Electric water heater slow recovery

The Tank Electric water heater slow recovery

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  • #19613
    bobbeau
    Participant

    I have a new 50 gal tank with 2 4500 watt elements. When doing a lot of laundry we run out of hot water. Would replacing them with 5500 watt elements help with recovery?
    Whould it be a good idea. I’m also thinking of puting a 30 gal tank in front of it,water coming in is about 40 degrees. Thanks,BOB

    #19614
    Larry Weingarten
    Participant

    Hello: Putting in hotter elements will speed up recovery, but only by a little. I might play with your washing machine a bit. Does it have water levels you can select? Selecting something a bit lower could help. If you are able to choose warm wash and cold rinse, that will cut hot water use. As for sanitizing clothes, (killing off bacteria) even straight hot water from a residential heater won’t do a good job, though it can help with bedbugs. If there is oil or grease, a good detergent for cold water use can work. Here’s more info: http://www.consumersearch.com/laundry-detergent/review Tide Cold Water seems to get good marks.

    So, you ‘ve got choices and maybe a little experimenting to do. I think I’d play with washing technique first and if you still need more hot water, some plumbing upgrades can be done. 😉

    Yours, Larry

    #19620
    energyexpert
    Participant

    BOB,
    4500 watts will increase 20 gallons per hour by 90F; your case sarting at 40F means 20 gph of 130F (5500 watts = 24.4 gph). Increasing the WH thermostat setting to 150 or 160 gives you more BTUs stored to start, but as Larry said, this will not help unless you start washing with warm (which will now be warmer than before since the HW is hotter) instead of hot.
    A mixing valve installed at the WH would dilute the hot water there instead of at the washer. This would also prevent someone getting scalded in the shower.
    If increasing the temperature and/or washer operation changes don’t solve the problem…?
    A second WH can be plumbed in series and wired from the same circuit: Rewire the WH closest to the point of use. Unwire the top element. Reconnect the wires going to the bottom thermostat in place of the top element. Set the lower thermostat to maximum setting. Run a jumper wire between WHs. Supply end connects on the top thermostat in place of the wires originally going to the bottom thermostat. When the WH closest to the point of use is satisfied, power is transferred to the second WH.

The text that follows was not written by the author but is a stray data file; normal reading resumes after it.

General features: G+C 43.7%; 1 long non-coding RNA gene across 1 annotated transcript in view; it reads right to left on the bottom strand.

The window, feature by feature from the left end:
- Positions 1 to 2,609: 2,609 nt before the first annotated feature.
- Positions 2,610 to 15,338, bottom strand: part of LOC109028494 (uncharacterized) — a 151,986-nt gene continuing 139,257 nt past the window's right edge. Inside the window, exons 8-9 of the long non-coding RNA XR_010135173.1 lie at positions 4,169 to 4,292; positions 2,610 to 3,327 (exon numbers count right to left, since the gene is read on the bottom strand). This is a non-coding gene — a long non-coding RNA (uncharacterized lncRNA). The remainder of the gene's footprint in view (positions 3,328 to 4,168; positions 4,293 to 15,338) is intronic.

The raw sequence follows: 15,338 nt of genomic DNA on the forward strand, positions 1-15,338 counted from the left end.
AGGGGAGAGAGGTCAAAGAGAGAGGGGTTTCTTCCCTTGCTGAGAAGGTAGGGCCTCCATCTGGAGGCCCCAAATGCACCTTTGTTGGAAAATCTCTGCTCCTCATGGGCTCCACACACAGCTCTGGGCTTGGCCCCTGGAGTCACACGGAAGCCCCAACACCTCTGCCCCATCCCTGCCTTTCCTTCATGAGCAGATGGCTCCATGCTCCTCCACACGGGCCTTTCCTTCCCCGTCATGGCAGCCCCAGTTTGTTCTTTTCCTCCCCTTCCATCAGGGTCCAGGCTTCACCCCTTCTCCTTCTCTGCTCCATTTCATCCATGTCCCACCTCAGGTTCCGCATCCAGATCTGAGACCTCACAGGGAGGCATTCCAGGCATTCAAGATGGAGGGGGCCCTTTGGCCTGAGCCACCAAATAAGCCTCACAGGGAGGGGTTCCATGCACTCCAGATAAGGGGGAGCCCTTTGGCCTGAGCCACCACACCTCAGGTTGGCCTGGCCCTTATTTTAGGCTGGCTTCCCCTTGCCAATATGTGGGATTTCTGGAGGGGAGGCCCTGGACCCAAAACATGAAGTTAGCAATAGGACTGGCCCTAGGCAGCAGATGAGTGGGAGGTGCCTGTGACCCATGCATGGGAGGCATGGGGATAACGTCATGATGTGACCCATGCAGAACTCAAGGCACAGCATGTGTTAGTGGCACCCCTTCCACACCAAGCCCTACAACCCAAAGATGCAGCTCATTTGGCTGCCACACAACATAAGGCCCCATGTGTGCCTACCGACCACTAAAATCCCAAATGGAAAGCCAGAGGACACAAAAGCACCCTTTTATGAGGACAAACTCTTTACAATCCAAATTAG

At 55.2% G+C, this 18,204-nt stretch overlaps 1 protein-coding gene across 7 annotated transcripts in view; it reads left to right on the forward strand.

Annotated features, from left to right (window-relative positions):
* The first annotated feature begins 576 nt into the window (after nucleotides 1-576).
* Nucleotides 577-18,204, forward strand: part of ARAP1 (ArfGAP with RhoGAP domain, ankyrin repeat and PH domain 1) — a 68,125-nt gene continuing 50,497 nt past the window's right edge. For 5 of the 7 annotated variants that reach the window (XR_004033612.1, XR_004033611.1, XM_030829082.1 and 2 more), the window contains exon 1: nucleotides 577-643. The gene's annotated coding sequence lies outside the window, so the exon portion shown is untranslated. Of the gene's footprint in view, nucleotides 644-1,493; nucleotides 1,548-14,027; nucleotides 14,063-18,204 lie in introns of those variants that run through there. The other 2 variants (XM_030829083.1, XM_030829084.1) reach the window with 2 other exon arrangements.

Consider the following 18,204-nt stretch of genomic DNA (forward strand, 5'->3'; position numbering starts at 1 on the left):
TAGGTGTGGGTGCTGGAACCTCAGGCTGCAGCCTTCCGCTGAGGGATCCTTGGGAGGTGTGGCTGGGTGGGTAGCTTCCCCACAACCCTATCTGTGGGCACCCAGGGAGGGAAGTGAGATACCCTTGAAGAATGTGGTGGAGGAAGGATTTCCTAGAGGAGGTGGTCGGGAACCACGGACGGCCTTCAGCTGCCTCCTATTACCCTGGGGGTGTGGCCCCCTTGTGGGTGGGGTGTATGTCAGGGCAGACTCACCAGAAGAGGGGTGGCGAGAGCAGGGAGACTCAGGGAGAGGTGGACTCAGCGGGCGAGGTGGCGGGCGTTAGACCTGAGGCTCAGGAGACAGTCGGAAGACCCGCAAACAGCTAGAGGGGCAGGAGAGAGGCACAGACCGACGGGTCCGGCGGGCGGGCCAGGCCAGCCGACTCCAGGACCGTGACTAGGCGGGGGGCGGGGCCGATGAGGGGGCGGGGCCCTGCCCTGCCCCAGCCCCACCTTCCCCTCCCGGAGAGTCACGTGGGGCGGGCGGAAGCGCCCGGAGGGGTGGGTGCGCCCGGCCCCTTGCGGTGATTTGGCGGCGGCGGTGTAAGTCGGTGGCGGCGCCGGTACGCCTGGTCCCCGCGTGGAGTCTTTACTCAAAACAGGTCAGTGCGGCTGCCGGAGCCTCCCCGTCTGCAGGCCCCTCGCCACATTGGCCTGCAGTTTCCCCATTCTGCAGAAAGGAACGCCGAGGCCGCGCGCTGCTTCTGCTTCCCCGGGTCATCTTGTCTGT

This strategy prevents having to buy another thermostat (and pull another circuit) but you will lose the quick recovery feature on the modified WH. If quick recovery is desired, then the lower thermostat will have to be replaced with another upper thermostat. Wiring from the same circuit also limits the load you place on the utility.
    David

    PS Read more on this site. You will want to maintain your current WH by replacing the anode instead of having to replace a failed WH..

    It sounds like you have a “laundry day”. Back in 1973, you could only get 10 gallons of gas every other day. so that is what we did. If you did a one load of laundry each day, I bet your problem would disappear. Or one load early and one load later each day. 4500 watts will produce 480 gallons of 90F rise in 24 hours.

    #19628
    bobbeau
    Participant

    Thanks guys,my wife has her way of doing laundry. I don’t want to mess with it or I will be doing the laundry! I will be going with a second 30 gal tank. Thanks for the info on wired from the same circuit,it sounds like it will take care of my problem. Thanks again. Bob

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